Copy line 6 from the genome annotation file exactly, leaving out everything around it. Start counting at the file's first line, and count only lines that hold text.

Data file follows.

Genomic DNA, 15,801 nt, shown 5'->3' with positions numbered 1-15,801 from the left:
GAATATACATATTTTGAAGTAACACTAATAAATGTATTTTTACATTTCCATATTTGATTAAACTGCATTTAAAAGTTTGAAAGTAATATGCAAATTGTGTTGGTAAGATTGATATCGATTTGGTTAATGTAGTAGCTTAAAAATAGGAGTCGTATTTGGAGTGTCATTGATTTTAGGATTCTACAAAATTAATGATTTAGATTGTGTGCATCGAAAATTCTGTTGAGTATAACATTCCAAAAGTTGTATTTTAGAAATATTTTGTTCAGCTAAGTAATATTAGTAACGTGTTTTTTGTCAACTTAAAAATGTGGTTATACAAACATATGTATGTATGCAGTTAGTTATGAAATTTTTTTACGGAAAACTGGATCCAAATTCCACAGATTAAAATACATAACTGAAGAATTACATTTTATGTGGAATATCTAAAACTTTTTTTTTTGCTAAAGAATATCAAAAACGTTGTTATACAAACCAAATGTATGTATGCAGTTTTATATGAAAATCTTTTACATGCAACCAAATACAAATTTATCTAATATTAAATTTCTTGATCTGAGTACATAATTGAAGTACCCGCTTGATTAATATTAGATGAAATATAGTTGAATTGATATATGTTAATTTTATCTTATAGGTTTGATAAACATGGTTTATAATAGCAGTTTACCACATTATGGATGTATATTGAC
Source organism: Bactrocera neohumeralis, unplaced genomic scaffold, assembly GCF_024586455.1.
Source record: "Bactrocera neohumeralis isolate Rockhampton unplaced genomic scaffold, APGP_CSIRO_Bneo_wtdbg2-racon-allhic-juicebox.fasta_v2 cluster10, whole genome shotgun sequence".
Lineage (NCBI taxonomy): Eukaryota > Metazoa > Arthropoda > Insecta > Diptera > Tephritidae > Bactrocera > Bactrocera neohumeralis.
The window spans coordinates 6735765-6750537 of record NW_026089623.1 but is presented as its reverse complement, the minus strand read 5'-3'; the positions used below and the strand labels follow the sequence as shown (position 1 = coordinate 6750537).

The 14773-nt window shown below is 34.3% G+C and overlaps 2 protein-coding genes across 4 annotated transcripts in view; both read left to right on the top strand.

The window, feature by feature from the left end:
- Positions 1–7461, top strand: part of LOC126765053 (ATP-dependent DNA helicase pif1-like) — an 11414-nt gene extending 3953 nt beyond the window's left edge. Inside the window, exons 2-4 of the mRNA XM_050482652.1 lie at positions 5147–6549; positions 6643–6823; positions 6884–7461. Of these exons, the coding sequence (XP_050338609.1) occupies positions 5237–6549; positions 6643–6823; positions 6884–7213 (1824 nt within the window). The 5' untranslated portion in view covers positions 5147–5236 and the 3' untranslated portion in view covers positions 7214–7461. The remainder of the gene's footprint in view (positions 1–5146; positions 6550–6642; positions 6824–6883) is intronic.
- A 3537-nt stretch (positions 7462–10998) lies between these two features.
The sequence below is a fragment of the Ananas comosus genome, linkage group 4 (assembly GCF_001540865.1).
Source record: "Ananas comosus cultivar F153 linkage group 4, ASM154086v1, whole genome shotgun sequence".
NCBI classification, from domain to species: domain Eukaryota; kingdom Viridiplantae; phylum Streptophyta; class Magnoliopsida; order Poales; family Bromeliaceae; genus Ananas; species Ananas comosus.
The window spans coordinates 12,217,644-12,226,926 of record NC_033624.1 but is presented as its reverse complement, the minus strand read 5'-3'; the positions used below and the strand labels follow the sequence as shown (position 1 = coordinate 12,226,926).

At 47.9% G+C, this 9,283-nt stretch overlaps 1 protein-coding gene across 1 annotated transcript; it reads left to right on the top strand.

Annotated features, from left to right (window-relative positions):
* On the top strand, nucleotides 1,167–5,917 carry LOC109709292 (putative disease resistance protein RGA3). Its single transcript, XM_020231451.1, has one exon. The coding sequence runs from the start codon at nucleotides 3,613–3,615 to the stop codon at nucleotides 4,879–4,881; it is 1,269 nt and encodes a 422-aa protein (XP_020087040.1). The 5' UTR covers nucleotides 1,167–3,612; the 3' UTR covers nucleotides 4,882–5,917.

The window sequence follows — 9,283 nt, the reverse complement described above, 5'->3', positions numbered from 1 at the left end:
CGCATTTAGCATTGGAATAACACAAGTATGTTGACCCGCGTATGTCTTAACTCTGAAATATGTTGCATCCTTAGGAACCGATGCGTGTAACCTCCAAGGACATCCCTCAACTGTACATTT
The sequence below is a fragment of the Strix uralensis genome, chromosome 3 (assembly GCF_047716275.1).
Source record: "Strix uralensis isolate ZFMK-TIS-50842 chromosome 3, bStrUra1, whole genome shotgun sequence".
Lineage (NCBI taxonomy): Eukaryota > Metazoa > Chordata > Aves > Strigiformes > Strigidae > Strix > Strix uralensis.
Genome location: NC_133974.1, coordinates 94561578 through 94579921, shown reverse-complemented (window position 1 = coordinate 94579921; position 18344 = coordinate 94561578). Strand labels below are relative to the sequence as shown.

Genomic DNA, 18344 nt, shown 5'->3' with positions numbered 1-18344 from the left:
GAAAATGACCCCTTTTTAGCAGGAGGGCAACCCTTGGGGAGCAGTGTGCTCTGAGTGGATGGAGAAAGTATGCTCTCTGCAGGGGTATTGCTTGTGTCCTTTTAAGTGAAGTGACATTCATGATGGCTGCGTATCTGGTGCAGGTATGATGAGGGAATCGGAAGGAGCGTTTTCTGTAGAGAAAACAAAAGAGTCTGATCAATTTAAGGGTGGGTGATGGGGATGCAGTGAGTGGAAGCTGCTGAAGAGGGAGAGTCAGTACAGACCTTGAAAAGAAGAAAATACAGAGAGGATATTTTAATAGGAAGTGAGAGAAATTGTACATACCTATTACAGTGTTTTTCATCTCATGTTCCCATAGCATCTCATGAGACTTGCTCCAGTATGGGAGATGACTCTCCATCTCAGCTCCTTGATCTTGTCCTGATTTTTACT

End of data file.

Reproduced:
The window spans coordinates 6735765-6750537 of record NW_026089623.1 but is presented as its reverse complement, the minus strand read 5'-3'; the positions used below and the strand labels follow the sequence as shown (position 1 = coordinate 6750537).